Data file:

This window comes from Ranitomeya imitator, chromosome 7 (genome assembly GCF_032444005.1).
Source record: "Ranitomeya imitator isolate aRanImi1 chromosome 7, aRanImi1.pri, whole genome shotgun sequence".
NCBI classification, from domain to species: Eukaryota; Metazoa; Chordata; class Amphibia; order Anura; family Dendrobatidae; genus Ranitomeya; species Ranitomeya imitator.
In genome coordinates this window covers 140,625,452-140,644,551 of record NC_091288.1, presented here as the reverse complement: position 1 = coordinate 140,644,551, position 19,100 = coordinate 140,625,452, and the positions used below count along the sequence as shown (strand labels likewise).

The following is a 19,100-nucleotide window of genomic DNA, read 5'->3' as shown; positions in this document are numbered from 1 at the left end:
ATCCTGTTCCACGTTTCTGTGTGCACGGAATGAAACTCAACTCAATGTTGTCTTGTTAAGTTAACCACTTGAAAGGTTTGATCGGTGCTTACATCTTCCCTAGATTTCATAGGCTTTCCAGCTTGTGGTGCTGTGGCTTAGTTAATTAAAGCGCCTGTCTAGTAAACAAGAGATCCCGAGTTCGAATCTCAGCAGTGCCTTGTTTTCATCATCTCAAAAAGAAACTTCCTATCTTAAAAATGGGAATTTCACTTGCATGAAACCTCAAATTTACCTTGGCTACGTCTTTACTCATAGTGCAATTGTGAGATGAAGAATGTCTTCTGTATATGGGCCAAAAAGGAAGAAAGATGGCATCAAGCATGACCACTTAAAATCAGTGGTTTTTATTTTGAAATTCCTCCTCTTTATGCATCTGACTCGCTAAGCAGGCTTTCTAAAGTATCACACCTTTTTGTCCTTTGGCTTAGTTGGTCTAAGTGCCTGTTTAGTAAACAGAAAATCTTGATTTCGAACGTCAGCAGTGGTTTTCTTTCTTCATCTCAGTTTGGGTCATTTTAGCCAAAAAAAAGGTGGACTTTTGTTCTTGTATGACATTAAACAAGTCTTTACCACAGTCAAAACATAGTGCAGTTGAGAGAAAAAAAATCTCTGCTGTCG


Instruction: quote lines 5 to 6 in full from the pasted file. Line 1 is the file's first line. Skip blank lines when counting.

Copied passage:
The following is a 19,100-nucleotide window of genomic DNA, read 5'->3' as shown; positions in this document are numbered from 1 at the left end:
ATCCTGTTCCACGTTTCTGTGTGCACGGAATGAAACTCAACTCAATGTTGTCTTGTTAAGTTAACCACTTGAAAGGTTTGATCGGTGCTTACATCTTCCCTAGATTTCATAGGCTTTCCAGCTTGTGGTGCTGTGGCTTAGTTAATTAAAGCGCCTGTCTAGTAAACAAGAGATCCCGAGTTCGAATCTCAGCAGTGCCTTGTTTTCATCATCTCAAAAAGAAACTTCCTATCTTAAAAATGGGAATTTCACTTGCATGAAACCTCAAATTTACCTTGGCTACGTCTTTACTCATAGTGCAATTGTGAGATGAAGAATGTCTTCTGTATATGGGCCAAAAAGGAAGAAAGATGGCATCAAGCATGACCACTTAAAATCAGTGGTTTTTATTTTGAAATTCCTCCTCTTTATGCATCTGACTCGCTAAGCAGGCTTTCTAAAGTATCACACCTTTTTGTCCTTTGGCTTAGTTGGTCTAAGTGCCTGTTTAGTAAACAGAAAATCTTGATTTCGAACGTCAGCAGTGGTTTTCTTTCTTCATCTCAGTTTGGGTCATTTTAGCCAAAAAAAAGGTGGACTTTTGTTCTTGTATGACATTAAACAAGTCTTTACCACAGTCAAAACATAGTGCAGTTGAGAGAAAAAAAATCTCTGCTGTCG